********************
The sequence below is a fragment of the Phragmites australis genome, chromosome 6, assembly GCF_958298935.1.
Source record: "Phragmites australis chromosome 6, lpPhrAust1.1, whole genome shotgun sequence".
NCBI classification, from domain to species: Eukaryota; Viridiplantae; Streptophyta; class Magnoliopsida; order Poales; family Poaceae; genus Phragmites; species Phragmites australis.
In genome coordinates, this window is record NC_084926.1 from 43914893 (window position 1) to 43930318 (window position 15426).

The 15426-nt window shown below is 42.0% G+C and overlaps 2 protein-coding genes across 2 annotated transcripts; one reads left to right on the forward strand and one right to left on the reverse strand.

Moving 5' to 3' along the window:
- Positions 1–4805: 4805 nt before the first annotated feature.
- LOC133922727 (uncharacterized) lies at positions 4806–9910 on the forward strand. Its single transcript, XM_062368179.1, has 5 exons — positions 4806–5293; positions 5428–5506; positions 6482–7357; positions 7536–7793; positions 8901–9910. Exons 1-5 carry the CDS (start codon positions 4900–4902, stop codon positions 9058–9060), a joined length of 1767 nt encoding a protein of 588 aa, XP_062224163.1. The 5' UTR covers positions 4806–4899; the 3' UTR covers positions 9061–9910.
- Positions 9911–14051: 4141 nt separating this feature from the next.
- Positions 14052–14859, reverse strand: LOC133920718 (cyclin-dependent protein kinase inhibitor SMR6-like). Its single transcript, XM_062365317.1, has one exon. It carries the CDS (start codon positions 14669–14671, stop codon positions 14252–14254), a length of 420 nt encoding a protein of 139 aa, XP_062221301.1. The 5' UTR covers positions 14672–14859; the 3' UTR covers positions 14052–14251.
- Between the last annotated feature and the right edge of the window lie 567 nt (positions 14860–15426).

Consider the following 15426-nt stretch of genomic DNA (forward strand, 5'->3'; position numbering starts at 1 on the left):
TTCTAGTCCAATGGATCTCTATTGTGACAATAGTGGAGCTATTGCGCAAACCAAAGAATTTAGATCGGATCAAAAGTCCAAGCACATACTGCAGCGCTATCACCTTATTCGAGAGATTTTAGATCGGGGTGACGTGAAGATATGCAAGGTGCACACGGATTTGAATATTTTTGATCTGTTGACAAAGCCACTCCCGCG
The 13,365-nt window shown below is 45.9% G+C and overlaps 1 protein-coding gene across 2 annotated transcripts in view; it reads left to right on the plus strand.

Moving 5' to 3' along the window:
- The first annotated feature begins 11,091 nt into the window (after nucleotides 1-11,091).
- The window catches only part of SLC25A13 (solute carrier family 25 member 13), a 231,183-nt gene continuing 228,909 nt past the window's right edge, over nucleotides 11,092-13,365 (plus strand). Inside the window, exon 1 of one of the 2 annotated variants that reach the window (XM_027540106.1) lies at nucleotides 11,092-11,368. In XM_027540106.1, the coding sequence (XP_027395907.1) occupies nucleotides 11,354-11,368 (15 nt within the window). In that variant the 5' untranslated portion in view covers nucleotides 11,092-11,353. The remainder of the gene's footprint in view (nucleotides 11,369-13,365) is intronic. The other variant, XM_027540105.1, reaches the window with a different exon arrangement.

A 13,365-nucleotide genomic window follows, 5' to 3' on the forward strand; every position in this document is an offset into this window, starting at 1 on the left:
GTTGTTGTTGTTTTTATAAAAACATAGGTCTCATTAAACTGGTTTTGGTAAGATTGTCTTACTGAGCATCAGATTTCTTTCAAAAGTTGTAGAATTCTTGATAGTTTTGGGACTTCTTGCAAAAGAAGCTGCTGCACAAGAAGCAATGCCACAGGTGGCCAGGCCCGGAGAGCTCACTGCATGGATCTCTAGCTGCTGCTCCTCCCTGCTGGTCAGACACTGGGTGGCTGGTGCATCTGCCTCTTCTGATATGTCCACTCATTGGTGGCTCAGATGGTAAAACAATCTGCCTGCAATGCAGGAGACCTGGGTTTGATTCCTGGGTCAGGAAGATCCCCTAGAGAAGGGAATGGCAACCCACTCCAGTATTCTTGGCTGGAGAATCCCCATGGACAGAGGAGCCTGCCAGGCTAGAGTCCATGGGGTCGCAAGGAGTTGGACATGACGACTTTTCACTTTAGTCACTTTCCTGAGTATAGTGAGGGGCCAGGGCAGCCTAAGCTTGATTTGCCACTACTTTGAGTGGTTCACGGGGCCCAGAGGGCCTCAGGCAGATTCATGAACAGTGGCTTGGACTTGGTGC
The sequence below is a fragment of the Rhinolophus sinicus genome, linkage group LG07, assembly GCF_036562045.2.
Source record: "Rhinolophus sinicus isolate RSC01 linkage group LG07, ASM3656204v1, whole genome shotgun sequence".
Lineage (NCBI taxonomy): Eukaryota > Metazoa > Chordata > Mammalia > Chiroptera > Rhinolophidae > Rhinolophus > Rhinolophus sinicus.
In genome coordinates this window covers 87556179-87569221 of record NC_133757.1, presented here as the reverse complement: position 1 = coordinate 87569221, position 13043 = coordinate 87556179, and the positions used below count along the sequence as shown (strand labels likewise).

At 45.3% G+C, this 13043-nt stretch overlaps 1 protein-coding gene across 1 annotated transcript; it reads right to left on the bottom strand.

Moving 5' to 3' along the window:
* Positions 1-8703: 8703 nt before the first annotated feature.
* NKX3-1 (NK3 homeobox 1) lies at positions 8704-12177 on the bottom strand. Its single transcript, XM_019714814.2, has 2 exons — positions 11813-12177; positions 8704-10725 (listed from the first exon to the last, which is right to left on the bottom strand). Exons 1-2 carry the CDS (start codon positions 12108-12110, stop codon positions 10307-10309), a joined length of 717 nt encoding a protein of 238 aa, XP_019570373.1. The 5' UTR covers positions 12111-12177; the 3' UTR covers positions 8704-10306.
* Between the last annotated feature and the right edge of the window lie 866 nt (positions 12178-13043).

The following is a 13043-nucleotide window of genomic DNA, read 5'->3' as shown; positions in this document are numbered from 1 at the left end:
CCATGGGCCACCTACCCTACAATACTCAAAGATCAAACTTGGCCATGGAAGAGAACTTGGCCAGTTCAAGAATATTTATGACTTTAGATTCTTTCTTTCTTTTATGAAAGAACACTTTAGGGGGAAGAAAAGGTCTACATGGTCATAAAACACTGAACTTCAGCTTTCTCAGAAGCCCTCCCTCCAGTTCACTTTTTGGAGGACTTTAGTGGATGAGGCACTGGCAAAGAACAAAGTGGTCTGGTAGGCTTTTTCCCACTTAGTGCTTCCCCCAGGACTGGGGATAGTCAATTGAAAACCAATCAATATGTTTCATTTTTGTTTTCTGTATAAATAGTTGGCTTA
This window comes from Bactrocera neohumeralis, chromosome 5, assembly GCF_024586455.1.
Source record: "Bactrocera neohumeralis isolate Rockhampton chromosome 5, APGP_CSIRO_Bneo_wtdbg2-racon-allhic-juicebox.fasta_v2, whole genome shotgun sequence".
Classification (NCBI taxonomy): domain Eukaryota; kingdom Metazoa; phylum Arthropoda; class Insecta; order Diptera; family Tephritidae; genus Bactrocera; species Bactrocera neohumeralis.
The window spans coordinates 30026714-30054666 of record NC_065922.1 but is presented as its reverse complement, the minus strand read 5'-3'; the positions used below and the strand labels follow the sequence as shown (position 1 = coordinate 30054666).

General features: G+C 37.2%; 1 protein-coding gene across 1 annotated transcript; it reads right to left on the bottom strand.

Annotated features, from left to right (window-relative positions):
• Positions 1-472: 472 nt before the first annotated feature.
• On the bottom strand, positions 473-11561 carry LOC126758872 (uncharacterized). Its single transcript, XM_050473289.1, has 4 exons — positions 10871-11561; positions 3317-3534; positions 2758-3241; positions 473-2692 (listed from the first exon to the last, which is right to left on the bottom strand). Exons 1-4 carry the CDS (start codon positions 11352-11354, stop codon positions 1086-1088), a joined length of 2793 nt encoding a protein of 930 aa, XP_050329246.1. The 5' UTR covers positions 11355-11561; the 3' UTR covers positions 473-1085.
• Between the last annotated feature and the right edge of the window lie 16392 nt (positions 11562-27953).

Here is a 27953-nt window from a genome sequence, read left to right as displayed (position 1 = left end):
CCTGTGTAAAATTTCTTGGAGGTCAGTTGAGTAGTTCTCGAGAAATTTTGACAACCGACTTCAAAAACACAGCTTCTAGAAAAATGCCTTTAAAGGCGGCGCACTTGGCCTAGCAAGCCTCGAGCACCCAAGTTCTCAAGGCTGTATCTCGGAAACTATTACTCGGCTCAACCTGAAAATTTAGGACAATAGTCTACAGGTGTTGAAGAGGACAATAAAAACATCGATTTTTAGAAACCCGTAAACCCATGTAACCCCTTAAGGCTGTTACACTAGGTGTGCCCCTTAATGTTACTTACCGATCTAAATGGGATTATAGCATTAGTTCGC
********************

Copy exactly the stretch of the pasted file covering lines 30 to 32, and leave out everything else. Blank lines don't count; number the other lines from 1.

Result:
CCATGGGCCACCTACCCTACAATACTCAAAGATCAAACTTGGCCATGGAAGAGAACTTGGCCAGTTCAAGAATATTTATGACTTTAGATTCTTTCTTTCTTTTATGAAAGAACACTTTAGGGGGAAGAAAAGGTCTACATGGTCATAAAACACTGAACTTCAGCTTTCTCAGAAGCCCTCCCTCCAGTTCACTTTTTGGAGGACTTTAGTGGATGAGGCACTGGCAAAGAACAAAGTGGTCTGGTAGGCTTTTTCCCACTTAGTGCTTCCCCCAGGACTGGGGATAGTCAATTGAAAACCAATCAATATGTTTCATTTTTGTTTTCTGTATAAATAGTTGGCTTA
This window comes from Bactrocera neohumeralis, chromosome 5, assembly GCF_024586455.1.
Source record: "Bactrocera neohumeralis isolate Rockhampton chromosome 5, APGP_CSIRO_Bneo_wtdbg2-racon-allhic-juicebox.fasta_v2, whole genome shotgun sequence".